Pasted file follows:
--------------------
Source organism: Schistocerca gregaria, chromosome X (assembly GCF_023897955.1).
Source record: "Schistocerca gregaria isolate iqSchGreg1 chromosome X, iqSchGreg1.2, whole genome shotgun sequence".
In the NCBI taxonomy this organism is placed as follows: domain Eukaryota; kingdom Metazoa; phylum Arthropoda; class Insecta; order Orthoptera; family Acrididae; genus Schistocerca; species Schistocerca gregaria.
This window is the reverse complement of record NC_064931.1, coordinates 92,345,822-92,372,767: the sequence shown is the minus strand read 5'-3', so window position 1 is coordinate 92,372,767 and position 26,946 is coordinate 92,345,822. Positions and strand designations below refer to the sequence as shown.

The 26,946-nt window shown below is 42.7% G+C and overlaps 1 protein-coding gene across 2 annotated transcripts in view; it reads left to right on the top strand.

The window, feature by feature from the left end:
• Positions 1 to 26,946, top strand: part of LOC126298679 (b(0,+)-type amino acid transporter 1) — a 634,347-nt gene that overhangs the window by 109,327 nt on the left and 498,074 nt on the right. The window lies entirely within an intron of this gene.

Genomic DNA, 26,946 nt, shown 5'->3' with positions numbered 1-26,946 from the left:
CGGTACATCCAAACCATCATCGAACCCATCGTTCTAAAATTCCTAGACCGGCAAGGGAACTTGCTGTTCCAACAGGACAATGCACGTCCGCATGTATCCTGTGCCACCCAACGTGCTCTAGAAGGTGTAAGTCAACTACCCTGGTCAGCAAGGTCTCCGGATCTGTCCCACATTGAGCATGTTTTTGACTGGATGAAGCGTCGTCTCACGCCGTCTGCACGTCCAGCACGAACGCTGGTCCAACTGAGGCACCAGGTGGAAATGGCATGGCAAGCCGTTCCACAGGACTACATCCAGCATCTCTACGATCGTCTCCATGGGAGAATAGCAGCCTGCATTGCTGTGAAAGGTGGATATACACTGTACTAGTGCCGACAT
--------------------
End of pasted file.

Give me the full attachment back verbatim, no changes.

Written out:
Source organism: Schistocerca gregaria, chromosome X (assembly GCF_023897955.1).
Source record: "Schistocerca gregaria isolate iqSchGreg1 chromosome X, iqSchGreg1.2, whole genome shotgun sequence".
In the NCBI taxonomy this organism is placed as follows: domain Eukaryota; kingdom Metazoa; phylum Arthropoda; class Insecta; order Orthoptera; family Acrididae; genus Schistocerca; species Schistocerca gregaria.
This window is the reverse complement of record NC_064931.1, coordinates 92,345,822-92,372,767: the sequence shown is the minus strand read 5'-3', so window position 1 is coordinate 92,372,767 and position 26,946 is coordinate 92,345,822. Positions and strand designations below refer to the sequence as shown.

The 26,946-nt window shown below is 42.7% G+C and overlaps 1 protein-coding gene across 2 annotated transcripts in view; it reads left to right on the top strand.

The window, feature by feature from the left end:
• Positions 1 to 26,946, top strand: part of LOC126298679 (b(0,+)-type amino acid transporter 1) — a 634,347-nt gene that overhangs the window by 109,327 nt on the left and 498,074 nt on the right. The window lies entirely within an intron of this gene.

Genomic DNA, 26,946 nt, shown 5'->3' with positions numbered 1-26,946 from the left:
CGGTACATCCAAACCATCATCGAACCCATCGTTCTAAAATTCCTAGACCGGCAAGGGAACTTGCTGTTCCAACAGGACAATGCACGTCCGCATGTATCCTGTGCCACCCAACGTGCTCTAGAAGGTGTAAGTCAACTACCCTGGTCAGCAAGGTCTCCGGATCTGTCCCACATTGAGCATGTTTTTGACTGGATGAAGCGTCGTCTCACGCCGTCTGCACGTCCAGCACGAACGCTGGTCCAACTGAGGCACCAGGTGGAAATGGCATGGCAAGCCGTTCCACAGGACTACATCCAGCATCTCTACGATCGTCTCCATGGGAGAATAGCAGCCTGCATTGCTGTGAAAGGTGGATATACACTGTACTAGTGCCGACAT